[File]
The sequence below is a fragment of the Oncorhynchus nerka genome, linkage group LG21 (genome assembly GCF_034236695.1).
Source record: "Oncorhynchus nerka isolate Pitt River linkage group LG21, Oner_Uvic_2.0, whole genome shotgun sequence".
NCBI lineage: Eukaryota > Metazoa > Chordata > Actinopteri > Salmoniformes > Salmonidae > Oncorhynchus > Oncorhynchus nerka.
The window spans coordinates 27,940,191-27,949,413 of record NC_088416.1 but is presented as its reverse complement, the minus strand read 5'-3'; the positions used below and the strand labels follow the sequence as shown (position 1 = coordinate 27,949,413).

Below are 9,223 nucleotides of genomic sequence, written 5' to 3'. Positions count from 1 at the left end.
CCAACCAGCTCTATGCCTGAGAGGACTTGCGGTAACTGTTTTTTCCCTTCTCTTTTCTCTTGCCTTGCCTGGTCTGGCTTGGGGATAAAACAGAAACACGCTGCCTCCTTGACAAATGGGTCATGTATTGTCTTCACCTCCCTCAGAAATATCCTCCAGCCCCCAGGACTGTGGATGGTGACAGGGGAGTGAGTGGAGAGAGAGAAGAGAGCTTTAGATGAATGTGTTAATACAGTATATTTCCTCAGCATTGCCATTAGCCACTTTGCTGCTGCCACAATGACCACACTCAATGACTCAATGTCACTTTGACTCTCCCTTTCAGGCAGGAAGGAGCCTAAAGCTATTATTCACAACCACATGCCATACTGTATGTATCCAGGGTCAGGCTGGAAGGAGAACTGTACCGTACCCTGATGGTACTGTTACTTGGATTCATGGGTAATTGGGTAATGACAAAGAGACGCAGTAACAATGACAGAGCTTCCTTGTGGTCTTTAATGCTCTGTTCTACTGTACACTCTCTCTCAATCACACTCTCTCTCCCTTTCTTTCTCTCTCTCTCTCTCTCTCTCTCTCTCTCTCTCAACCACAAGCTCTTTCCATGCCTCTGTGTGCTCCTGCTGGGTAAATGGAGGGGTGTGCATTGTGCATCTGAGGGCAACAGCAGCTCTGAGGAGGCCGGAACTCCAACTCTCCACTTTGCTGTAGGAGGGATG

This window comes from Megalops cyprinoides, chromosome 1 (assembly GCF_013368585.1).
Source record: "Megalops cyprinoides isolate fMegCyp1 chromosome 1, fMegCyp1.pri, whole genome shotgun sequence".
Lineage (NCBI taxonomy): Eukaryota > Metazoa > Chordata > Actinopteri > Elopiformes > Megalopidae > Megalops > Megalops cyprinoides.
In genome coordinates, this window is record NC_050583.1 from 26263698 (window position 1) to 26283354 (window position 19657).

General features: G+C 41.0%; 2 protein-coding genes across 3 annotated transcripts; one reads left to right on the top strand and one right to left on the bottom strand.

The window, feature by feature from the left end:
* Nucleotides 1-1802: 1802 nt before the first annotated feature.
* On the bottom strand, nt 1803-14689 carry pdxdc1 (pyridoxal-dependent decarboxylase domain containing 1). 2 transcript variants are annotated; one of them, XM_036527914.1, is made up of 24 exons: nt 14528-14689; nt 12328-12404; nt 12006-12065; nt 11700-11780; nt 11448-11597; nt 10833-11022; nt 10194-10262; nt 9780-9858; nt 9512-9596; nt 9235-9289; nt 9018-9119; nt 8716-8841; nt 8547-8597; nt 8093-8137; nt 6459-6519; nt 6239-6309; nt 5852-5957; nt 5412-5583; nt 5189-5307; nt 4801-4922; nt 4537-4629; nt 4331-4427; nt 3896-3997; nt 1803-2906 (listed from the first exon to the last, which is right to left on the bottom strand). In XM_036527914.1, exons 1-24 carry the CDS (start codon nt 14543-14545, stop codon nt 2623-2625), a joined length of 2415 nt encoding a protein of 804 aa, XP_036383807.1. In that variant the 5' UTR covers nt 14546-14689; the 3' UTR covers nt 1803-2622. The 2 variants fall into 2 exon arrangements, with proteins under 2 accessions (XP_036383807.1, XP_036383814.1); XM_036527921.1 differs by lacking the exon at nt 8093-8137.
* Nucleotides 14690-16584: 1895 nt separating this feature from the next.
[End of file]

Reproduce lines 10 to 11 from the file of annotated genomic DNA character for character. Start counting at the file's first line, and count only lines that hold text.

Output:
In genome coordinates, this window is record NC_050583.1 from 26263698 (window position 1) to 26283354 (window position 19657).

General features: G+C 41.0%; 2 protein-coding genes across 3 annotated transcripts; one reads left to right on the top strand and one right to left on the bottom strand.